On Your Side: Tenant Rental Rights

Rodents in the walls, air conditioner on the fritz, and floors falling in.

Despite enacting what Dallas city leaders call the toughest rental housing regulations in the country, some Dallas renters say conditions are barely livable and don't understand their rights.

Tenants at the Gaston Uptown Apartments in East Dallas are afraid to complain and on the offensive in the fight against rodents.

One man sits in an open doorway because the air conditioning is out on one of the hottest days of the year. He says he served in Vietnam.

Last year, the city enacted what leaders call the toughest housing regulations in the country to crack down on slumlords.

But those who live at the Gaston Uptown Apartments say they do not know their rights. The building sits in the district of Dallas City Councilman Philip Kingston.

“I promise you you're not even in the bottom 20% of housing quality in Dallas if you went over there,” the councilman said. “I don’t know what you’re suggesting. That we go door-to-door in East Dallas?  I don't think we are going to do that.”

Kingston says while it's key to educate renters like Ernestine Coleman, who reports fixes are few, it's also incredibly challenging. 

“Public education is really hard to do,” he said. “We can say it's our responsibility, but how do we do it? How many people do you reach?”

“Right now, about 110,000 on Facebook to start,” said Reporter Steve Noviello. “That doesn't include TV, Instagram and Twitter.”

“Nobody on Facebook is confused about what rights they have as a tenant,” Kingston said.

But LaGeorgia Hood says that’s not true. She sent a video on Facebook that was taken in the apartment of her upstairs neighbor and shows a condition so bad that it litters her living space with rodents, mildew and an unbearable smell. She says her repeated complaints to management left the issue unresolved.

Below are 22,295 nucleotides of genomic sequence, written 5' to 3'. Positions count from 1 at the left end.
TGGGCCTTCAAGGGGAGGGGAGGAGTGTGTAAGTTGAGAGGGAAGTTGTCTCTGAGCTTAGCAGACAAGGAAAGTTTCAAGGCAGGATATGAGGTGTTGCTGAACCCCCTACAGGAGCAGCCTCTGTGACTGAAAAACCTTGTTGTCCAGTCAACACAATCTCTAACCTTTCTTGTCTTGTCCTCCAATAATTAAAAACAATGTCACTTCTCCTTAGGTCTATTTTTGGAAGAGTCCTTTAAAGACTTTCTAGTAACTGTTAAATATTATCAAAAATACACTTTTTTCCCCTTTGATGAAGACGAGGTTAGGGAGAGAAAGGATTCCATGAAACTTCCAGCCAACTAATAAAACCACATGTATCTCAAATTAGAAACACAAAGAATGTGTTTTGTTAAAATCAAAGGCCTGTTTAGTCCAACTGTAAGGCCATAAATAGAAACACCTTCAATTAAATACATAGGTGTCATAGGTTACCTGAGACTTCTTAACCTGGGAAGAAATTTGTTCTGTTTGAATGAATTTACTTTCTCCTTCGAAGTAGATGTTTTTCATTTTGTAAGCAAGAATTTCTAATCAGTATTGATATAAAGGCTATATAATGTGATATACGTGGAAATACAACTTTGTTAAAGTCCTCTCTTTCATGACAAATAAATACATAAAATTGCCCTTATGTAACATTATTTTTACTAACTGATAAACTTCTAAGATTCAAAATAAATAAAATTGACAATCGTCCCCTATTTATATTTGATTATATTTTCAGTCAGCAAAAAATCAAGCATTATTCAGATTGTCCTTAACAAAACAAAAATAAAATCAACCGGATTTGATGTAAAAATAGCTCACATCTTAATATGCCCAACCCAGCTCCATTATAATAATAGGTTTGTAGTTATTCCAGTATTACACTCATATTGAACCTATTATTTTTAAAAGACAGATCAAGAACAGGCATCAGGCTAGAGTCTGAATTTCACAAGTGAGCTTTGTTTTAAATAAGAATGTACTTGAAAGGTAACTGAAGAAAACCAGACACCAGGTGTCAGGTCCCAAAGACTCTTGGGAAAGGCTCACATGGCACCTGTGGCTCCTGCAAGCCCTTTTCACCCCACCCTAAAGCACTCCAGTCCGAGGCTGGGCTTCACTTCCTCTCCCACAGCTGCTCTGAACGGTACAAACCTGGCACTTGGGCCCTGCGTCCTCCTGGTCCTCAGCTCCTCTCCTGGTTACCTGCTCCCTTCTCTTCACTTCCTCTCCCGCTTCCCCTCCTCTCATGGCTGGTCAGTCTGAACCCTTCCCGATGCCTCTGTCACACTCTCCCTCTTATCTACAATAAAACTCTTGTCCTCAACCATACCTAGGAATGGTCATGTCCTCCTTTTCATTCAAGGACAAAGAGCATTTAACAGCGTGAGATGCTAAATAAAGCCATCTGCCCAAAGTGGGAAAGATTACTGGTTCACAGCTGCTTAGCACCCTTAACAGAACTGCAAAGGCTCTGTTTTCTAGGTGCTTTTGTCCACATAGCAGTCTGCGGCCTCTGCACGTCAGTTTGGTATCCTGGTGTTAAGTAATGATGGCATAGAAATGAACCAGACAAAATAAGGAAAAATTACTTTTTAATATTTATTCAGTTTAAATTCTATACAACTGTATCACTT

“I was mortified. I didn’t really know what step to do,” Hood said. “But I know Facebook can make things go viral and make things happen.”

FOX 4 tried calling her landlord, The Collins Company, for weeks. Not one call was returned. Instead, FOX 4 called housing inspectors and helped Hood get out of her lease.

“Everyone has been diligent now that you have shined a light on this,” Hood said.

Kingston says to just call him and the city will be on it.

“We don't intend to sit around and let violations of our law persist for a long time,” he said.

On the day FOX 4 showed up, so did Dallas city code enforcement. There to visit another unit, the office found no one home so he left. He was standing directly under a code violation and took no action.

Hood says she's glad she took action and hopes the city of Dallas will do the same to educate those who are in desperate need to know their rights as renters.

Kingston says if the city is too punitive with code enforcement, landlords will simply pull housing stock off the market and displace residents. He says working one on one with landlords to get each property up to par is the best plan.

 

 

Links

Code Compliance Minimum Property Standards Manual

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